• 0 avatar

        @toolguy: I have a proprietary lock ring wrench on the printer now. ABS + carbon fiber. I have the real aluminum version on order, but don’t trust the delivery times and it might be days. If I wanted aluminum, I could scale the print up 2%, then use lost-PLA investment casting for the aluminum part. I’m headed in that direction for custom parts.

        The reason the abs/cf wrench will work is that it’s not solid. there’s a structure underneath giving it the strength. The CF required upgrading to a carbide print nozzle because it would wear down brass in no time. If all else fails, the aluminum version is supposedly going to arrive tomorrow. I’ll believe it when I see it.

        If you want to see some amazing in-house fabrication work by a master, look up “Mike Patey” and his scrappy series on youtube. Just amazing work.

  • avatar

    Can’t wait for to be as slow and clunky as Ford’s infotainment.

    • 0 avatar

      And what you will do when it happens?

    • 0 avatar

      Most of Ford’s infotainment woes in the past were due to them partnering with Microsoft. We all know that Microsoft’s Kernel is rather weak. In this case, I’m going to agree with the fact that it was a big mistake by Ford to use their sh!t.

      • 0 avatar

        “ Most of Ford’s infotainment woes in the past were due to them partnering with Microsoft.”

        It’s a supplier issue!

        You Ford cheerleaders need to stop using this pathetic excuse for all of Fords f-ups. There’s been endless articles written on how Ford knew Sync was not ready for prime time yet went live with it anyway. Meanwhile uconnect has always been seen as one of the absolute best infotainment systems on the market.

        • 0 avatar
          Art Vandelay

          “Meanwhile uconnect has always been seen as one of the absolute best infotainment systems on the market.”

          No doubt. Especially by automotive hackers. Baking a remote code execution vulnerability into a car was a true first! Connecting the infotainment to the internet, not requiring any authentication or verification for the firmware and not segmenting the internet connected systems from the vehicles control system busses…genius!

          I’ve gotten so much work from that one video of the jeep being driven into the ditch remotely though so I’m not complaining!

          It takes real talent to be less secure than the system based on a Microsoft product though so hats off to FCA!

    • 0 avatar
      Art Vandelay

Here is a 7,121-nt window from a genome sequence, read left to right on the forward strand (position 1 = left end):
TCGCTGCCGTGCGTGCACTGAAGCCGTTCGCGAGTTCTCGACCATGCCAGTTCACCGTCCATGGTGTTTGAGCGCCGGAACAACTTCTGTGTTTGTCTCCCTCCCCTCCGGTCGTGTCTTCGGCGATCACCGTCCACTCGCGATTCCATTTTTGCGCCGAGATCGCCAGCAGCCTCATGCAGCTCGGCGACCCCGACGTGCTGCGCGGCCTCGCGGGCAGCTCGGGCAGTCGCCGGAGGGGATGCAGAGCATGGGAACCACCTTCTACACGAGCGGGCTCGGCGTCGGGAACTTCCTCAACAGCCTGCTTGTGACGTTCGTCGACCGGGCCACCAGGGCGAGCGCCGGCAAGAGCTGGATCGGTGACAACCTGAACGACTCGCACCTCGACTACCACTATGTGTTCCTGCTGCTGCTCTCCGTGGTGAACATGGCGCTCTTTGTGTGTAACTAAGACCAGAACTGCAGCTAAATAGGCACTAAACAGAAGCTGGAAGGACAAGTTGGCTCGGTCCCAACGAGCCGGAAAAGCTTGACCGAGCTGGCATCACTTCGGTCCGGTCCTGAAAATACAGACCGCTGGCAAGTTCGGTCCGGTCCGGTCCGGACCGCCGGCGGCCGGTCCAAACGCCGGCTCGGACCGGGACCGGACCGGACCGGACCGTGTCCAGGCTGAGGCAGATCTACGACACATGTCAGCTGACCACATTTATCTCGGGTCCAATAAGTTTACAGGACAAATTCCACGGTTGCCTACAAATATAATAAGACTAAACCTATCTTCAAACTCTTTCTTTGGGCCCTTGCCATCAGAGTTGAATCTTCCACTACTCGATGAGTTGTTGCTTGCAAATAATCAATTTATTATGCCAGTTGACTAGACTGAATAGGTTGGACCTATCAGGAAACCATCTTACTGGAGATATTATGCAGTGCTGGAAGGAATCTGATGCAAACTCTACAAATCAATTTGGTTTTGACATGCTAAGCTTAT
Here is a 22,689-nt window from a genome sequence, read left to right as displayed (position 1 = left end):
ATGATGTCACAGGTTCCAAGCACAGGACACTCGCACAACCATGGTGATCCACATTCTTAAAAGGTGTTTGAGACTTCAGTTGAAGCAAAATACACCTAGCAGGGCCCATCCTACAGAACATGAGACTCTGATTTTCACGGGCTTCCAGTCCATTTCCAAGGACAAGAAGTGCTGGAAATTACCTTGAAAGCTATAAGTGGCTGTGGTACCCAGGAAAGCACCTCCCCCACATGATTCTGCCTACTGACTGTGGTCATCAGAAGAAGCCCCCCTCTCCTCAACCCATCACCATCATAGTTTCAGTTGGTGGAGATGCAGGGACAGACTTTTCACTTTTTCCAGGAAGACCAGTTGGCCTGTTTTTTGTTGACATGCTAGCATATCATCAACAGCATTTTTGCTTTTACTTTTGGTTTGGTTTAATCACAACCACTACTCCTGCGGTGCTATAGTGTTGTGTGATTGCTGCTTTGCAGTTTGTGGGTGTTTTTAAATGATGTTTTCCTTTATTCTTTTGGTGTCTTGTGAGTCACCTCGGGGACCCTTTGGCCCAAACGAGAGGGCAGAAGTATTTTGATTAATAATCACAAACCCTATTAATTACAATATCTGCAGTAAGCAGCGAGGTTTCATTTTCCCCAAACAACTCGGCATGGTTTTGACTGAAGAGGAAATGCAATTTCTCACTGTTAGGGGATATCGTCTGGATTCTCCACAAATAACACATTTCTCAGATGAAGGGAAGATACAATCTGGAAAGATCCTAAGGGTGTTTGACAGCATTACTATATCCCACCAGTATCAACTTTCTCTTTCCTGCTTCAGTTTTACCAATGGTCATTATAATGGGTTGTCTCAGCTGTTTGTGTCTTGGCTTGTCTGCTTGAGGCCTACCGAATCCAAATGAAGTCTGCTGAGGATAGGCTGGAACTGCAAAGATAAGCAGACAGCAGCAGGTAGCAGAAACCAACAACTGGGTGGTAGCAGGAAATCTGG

On the plus side, I’m not aware of any remote code execution vulnerabilities that give attackers access to the vehicles control systems in any Sync systems as was the case with those in FCA vehicles. If my car is going to end up in a ditch I’d just assume put it there myself thank you.

  • avatar
    schmitt trigger

    I hope someone knowledgeable would write a book, on the follies of just-in-time inventory when the supply chains literally span the World and are a complex spaghetti of interlocking routes.

    Like the proverbial house of cards, it only takes a pair of misplaced cards, for the whole “structure” to unravel.

    It is not only manufacturing. With the resurgence of travel, apparently airlines are having a tough time mustering all the hundreds of employees required to schedule each single flight.
    I have an acquaintance at the local (small) airport, and tells me everyone has been working overtime for a full month now.
    The only people exempt from the punishing overtime are the flight crew, and that only because of FAA regulations.

    • 0 avatar

      Just-in-time usually requires your suppliers to be within an hour driving distance. If you have suppliers all over the world, it’s best to account for that with inventory.

  • avatar
    Arthur Dailey

    The ‘pandemic’ has demonstrated the weaknesses inherent in a global supply chain.

    Previously some of us had hoped that fuel/energy costs would have made long distance manufacturing and shipping more expensive.

    Then there are those who advocated for tariffs. Which I am not personally against.

    Technological advances mean that labour intensive manufacturing is unlikely to return to the USA/Canada. However I do fervently hope that we can strengthen and expand our ‘local’ manufacturing capabilities and end our dependence on off shore manufacturing.

    Heck even hockey sticks are now imported.

  • avatar
    Jeff S

    Stellantis downtime is positive news for potential buyers.